New media – by which I mean content made available digitally on platforms such as websites, blogs, video, mobile apps, and, importantly, social media – is often touted as a means for democratizing political discourse. Much of new media hinges on the interactions and collaborations of those consuming it. Anyone with access to a computer can start a blog, their readers can leave comments, or are invited to react with a myriad of emotions on their social media pages, and most notably, across all media types, users are encouraged to share widely that which they have watched or read and subsequently connected with. The role social media plays in galvanizing sociopolitical change – most notably during the 2011 Arab Spring is no longer a new story. In fact, shrewd media analysts have outgrown their initial awe for social media platforms such as Facebook and Twitter, and have proceeded to discuss the manner in which the platforms’ significant pitfalls and shortcomings have hampered revolutionary efforts and undermined lasting social change. However, in January of this year, ComScore, a New York-based global media analytics company, announced that 2015 data indicated that internet users in Latin America spend more of their online time on social media platforms than anyone else in the world. While commentary on social media has shifted dramatically in recent years, that is not to say it should be eschewed entirely – particularly given the media platforms’ unique power to engaged audiences throughout Latin America.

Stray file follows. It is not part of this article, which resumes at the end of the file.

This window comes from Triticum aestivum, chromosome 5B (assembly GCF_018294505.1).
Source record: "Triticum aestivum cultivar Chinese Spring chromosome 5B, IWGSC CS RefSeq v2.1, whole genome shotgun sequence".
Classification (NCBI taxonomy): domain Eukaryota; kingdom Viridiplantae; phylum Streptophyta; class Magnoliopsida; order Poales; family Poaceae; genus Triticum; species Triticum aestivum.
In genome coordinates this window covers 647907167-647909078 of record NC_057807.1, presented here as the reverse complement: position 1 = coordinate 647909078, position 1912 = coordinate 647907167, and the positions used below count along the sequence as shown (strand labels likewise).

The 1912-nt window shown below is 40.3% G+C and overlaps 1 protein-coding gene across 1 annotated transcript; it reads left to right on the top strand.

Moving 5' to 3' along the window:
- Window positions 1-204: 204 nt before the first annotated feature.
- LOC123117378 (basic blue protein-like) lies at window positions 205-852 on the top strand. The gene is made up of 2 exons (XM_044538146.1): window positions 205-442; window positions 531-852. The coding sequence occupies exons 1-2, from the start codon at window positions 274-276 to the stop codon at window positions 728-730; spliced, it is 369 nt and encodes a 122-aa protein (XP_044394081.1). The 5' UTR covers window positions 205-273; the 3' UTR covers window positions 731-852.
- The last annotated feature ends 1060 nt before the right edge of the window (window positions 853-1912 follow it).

Advances in new media are crucial for providing an outlet for the underrepresented and the disenfranchised. The ease with which an amateur political analyst or an enterprising citizen journalist can set up a blog or create an Instagram account is astounding in its ability to give voice to alternative opinions. But it is new media’s emphasis on interaction and user feedback that is its most beguiling characteristic. This reliance on stakeholder engagement through shared user experience means that new media can be used to breath fresh life into into longstanding Latin American traditions of political humor and satirical social commentary. In that same vein, the globalization of digital media means that sociopolitical commentary can ignite political discourse beyond local borders. In the case of Argentina’s topical Copa America promotional video, users were given a glimpse into the global implications of the United States political process, in a way that employed Argentinian satirical tradition.

It remains evident: while new media might not be the silver bullet by which social movements take lasting effect, it is proving itself to be the vehicle by which poignant social commentary is not only galvanized, but nurtured and sustained.


Schmidt, Samuel, Seriously Funny: Mexican Political Jokes as Social Resistance; University of Arizona Press, 2014.